Ready! Set! Read!

Sixth Annual Book Fair At Pinderhughes Elementary-Middle School

Baltimore Mayor Bernard C. “Jack” Young was among the volunteer readers for the Sixth Annual Scholastic Book Fair recently held at William Pinderhughes Elementary-Middle School located on Gold Street in the Sandtown-Winchester community. Every student at the school was provided with “Scholastic Books Bucks” to purchase books.

Teachers at the school also received gift certificates to add books in their classrooms.

The event was hosted by the Enterprise Women’s Network (EWN), which advocates for, invests in and supports educational enrichment for children and better housing opportunities for their families and communities in and around Baltimore.

The event raised more than $8,000 and highlighted the fun and importance of books. Donations in support of the effort continue to come in from people across the community and country.

“Our goal was to raise $5,000 and we more than exceeded that,” said Sherry Phillips, education chair of the Enterprise Women’s Network.

EWN advocates for, invests in and supports educational enrichment for children and better housing opportunities for their families and communities in and around Baltimore.

“These students live in a disadvantaged community and don’t have access to regular books,” said Phillips. “We recognize that and are bringing books to them through this very special Book Fair.”

Since 2000, EWN has raised more than $2 million and contributed over 15,000 volunteer hours to support the work of Enterprise Community Partners, which has been building opportunity in Sandtown-Winchester since the 1990s.

EWN’s work has included mentoring students at Pinderhughes to build self-esteem; make healthy choices; to develop strategies to address problems; and achieve academic and life success.

“We wanted to give 200-plus students a book certificate to bring to the Book Fair,” said Phillips. “Excess funds will go to school events such as field day and cookouts. Hopefully, the memories of the event are instilled in the students. It was an overwhelming success.”

David Bowers, Vice President and Mid-Atlantic Market Leader for Enterprise Community Partners was among the volunteer readers.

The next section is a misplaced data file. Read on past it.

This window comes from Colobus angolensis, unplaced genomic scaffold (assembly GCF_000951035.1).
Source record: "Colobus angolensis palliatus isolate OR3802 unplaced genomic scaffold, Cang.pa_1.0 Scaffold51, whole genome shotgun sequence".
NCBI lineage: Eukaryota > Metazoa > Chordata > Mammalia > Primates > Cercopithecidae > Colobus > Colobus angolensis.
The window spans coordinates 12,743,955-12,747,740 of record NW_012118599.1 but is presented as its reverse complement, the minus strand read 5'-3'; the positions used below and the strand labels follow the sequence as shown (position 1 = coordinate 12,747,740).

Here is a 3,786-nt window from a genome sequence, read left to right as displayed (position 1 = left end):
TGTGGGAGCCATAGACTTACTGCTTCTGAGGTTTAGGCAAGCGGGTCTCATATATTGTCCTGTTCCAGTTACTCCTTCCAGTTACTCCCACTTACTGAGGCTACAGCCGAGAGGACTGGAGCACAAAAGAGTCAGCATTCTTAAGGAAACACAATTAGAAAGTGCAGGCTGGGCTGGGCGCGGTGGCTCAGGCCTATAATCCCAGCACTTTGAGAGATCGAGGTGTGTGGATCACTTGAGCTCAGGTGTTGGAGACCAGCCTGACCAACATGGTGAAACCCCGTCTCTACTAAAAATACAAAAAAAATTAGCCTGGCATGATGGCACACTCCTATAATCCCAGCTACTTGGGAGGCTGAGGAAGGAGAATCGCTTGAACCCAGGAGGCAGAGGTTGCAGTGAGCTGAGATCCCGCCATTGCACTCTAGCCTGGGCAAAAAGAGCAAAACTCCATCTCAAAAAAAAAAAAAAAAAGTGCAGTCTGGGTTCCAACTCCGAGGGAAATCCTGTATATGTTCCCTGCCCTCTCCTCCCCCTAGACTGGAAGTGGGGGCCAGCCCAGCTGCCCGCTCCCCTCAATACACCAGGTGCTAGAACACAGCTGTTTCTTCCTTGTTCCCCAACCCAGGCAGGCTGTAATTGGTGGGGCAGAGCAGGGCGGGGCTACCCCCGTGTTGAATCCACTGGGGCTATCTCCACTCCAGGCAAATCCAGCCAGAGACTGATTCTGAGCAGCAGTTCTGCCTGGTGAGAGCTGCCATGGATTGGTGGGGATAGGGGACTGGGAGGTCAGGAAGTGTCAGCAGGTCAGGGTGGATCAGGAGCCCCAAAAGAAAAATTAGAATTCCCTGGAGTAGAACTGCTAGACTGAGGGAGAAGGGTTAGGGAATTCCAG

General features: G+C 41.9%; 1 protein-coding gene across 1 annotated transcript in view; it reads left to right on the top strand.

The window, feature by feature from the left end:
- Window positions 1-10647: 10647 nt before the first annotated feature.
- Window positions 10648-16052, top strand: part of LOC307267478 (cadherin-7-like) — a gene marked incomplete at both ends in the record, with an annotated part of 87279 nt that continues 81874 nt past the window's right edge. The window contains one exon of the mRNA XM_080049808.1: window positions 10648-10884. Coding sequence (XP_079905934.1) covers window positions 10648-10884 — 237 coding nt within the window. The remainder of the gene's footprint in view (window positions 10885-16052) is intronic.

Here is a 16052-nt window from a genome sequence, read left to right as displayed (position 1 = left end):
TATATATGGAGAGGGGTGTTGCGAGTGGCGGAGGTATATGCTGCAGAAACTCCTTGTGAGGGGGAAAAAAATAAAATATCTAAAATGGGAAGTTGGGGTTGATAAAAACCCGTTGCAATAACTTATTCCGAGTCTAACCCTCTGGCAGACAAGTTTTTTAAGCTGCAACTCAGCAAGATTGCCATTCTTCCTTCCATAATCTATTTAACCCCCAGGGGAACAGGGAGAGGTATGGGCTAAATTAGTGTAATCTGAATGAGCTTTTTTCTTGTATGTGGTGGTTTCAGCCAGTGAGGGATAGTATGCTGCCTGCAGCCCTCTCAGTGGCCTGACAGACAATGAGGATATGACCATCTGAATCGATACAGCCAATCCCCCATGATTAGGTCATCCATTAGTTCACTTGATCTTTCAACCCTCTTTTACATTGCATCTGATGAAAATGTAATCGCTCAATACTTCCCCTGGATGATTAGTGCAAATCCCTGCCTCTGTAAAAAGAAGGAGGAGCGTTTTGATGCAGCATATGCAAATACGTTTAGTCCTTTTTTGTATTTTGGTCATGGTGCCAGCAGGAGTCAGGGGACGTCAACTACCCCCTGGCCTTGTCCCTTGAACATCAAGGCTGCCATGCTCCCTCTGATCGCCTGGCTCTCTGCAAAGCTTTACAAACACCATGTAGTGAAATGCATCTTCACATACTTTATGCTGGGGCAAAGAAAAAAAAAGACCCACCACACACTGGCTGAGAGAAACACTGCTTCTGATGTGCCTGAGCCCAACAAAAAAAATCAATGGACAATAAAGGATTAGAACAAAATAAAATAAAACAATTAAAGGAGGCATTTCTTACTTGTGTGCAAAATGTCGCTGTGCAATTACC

“One of the students told us that they wanted to be a paleontologist, and there was a section of books on dinosaurs,” said Bowers. “Others indicated they wanted to go into gaming. To watch the students interact with one another and pick the books up was a success you can’t quantify.

“Kudos to the Enterprise Women’s Network and the great work that they do. Events like this provide students with a runway to dream and a doorway to what’s possible. Down the road, they can become what they aspired to be because someone took the time to read to them and put a book in their hand.”

Enterprise is a nonprofit that improves communities and people’s lives by making well-designed homes affordable. The company brings together partners, policy leadership and investments to multiply the impact of local affordable housing development. According to the company, over the past 35 years, Enterprise has created nearly 585,000 homes, invested $43.6 billion and touched millions of lives.

“We are trying to foster and nurture opportunities that make life better for people,” said Bowers. “That is very important to the work that we do. Showing the community we care is critical. It's important and powerful to pour into the lives of young people.”

Federico R. Adams is principal of Pinderhughes Elementary-Middle School.

“Our students and teachers are committed to learning, but often lack enough resources,” said Adams. “The Book Fair helps overcome that obstacle. The generosity of the community— both in time and money— enables our school to put our students on a smoother path to success.”